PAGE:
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Simplified Voting Systems

By Walter Albrecht  Posted by Joan Brunwasser (about the submitter)       (Page 1 of 1 pages)   No comments
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The SVS consists of a “Ballot Book” that has the ballot secured to the last page, or ballot page. The first page of the ballot book when down flat against the ballot page will expose the right hand row of circles or boxes, to be filled in with a pen or pencil to indicate your voting preference. Subsequent pages are narrower so that they expose the next row of boxes for voting.

When the voter has completed the voting he will remove the entire ballot page from the ballot book. The edge near the binding is perforated to make it easy to remove. The voter now folds half of the page over his voting choices concealing then, and places his ballot into the ballot box.

For counting of the ballots, an inexpensive fixture (see below) can be made to aid in the process or you can use an unused ballot by punching out the vote you are to count and folding the ballot page over the ballot. To count, insert the completed ballots into the fold exposing, very clearly, the vote.

In the future when scanners become more reliable and less prone to tampering we have a system in place for automatically scanning and counting.

Now that you are familiar with SVS, lets compare it to paper ballots.

SVS can be used as an absentee voting system, in fact if these ballots were to be sent out to all registered voters weeks before voting date, the voter would have time to study the different item and make a more intelligent vote. If the voter forgot to mail it in, he could take his ballot to the polls for voting. Paper ballots would be cumbersome to handle through the mail. Folding unfolding and refolding would make handling them difficult for hand counting.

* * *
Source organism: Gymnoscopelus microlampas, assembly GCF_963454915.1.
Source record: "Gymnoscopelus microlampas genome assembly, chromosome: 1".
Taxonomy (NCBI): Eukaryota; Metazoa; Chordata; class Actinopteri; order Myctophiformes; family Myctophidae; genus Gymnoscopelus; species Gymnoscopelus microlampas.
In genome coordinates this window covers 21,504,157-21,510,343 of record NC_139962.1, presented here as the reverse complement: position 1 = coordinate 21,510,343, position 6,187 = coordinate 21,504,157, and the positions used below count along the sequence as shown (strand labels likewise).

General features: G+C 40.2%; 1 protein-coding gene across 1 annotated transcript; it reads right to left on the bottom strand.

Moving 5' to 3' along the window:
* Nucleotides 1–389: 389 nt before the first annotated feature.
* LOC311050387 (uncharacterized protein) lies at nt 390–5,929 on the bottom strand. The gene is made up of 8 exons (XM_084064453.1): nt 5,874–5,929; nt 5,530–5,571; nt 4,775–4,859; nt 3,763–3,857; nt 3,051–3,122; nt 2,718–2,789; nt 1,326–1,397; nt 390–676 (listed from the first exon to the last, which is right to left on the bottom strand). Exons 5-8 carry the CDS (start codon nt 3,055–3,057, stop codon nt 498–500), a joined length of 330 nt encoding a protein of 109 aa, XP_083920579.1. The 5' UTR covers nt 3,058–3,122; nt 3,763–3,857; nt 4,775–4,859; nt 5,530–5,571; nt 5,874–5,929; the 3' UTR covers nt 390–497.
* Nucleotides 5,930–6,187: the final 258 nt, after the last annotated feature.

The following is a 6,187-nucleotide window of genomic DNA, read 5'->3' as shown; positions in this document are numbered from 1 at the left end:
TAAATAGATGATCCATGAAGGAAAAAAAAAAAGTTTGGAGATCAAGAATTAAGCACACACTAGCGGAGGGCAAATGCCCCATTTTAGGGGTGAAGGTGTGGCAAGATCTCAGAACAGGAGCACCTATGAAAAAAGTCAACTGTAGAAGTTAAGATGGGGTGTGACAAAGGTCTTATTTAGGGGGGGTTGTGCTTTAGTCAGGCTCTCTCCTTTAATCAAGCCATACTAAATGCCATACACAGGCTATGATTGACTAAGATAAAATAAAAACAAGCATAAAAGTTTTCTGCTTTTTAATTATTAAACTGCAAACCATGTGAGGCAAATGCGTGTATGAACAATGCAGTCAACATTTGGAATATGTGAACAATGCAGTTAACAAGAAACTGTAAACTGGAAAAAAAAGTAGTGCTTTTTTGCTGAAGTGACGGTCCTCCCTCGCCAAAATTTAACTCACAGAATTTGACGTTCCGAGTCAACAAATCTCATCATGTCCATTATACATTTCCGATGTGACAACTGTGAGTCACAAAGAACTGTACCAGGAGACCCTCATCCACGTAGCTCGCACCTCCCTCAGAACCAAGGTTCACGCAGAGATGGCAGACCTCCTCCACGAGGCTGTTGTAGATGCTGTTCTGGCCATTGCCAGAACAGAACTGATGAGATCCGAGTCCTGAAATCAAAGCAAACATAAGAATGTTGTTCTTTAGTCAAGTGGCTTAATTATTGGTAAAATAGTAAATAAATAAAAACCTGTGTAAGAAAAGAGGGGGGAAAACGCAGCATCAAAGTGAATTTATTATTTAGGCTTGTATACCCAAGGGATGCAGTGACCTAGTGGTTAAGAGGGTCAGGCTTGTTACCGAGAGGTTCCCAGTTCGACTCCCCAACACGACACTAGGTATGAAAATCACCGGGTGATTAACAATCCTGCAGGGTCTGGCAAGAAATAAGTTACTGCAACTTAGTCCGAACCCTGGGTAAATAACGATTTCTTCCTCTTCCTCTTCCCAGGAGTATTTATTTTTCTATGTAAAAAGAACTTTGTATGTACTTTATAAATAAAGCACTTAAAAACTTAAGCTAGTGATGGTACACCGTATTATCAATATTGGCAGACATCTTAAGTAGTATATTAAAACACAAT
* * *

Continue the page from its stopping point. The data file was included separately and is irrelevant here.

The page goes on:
Absentee voting, if the all the states were to adopt this method it would eliminate exit polls and drive the news media crazy, why do we need to know how the winner is before the polls close?

Hand counting of paper ballots can become very tiring. Polls are staffed, generally, with senior citizens who can get confused looking over large ballot. The SVS system with the counting fixture or just the unused ballot made into a fixture makes it easy to count and not nearly as tiring, resulting in a more accurate and faster count.

When voting at the polling place one has to spread out the paper ballot in front of him taking up a lot of room and making it hard to see the issues at the top of the ballot. With the SVS ballot everything is right in front of him and if the voter needs to he can pick it up and hold so he can see it more clearly.

The voter can keep the SVS Ballot Book once he has cast his vote as a record of how he voted. Paper Ballots have no means of giving the voter a receipt or record to keep.

Storage: Paper ballots are large, normally printed on newspaper type material, after folding they are hard to stack and difficult to handle once stacked. SVS ballots will stack easily and take up much less room.

When placing a paper ballot into a sealed box, the ballot would have to be folded 3 or 4 times. Once in the box the ballot starts to unfold and as more and more ballots are pushed into the box they tend to get crumbled making it even harder to unfold and count. SVS ballot are made of heavier stock making them more durable, plus they are folded only once.

Best of all is the cost. Ballot Books will cost the tax payers about 4 to 5 cent as compared to the electronic system which will have never ending costs.

If you would like a sample Ballot Book, e-mail to I’ll be happy to send you one.

Walter Albrecht lives in Cincinnati.
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Joan Brunwasser is a co-founder of Citizens for Election Reform (CER) which since 2005 existed for the sole purpose of raising the public awareness of the critical need for election reform. Our goal: to restore fair, accurate, transparent, secure elections where votes are cast in private and counted in public. Because the problems with electronic (computerized) voting systems include a lack of (more...)

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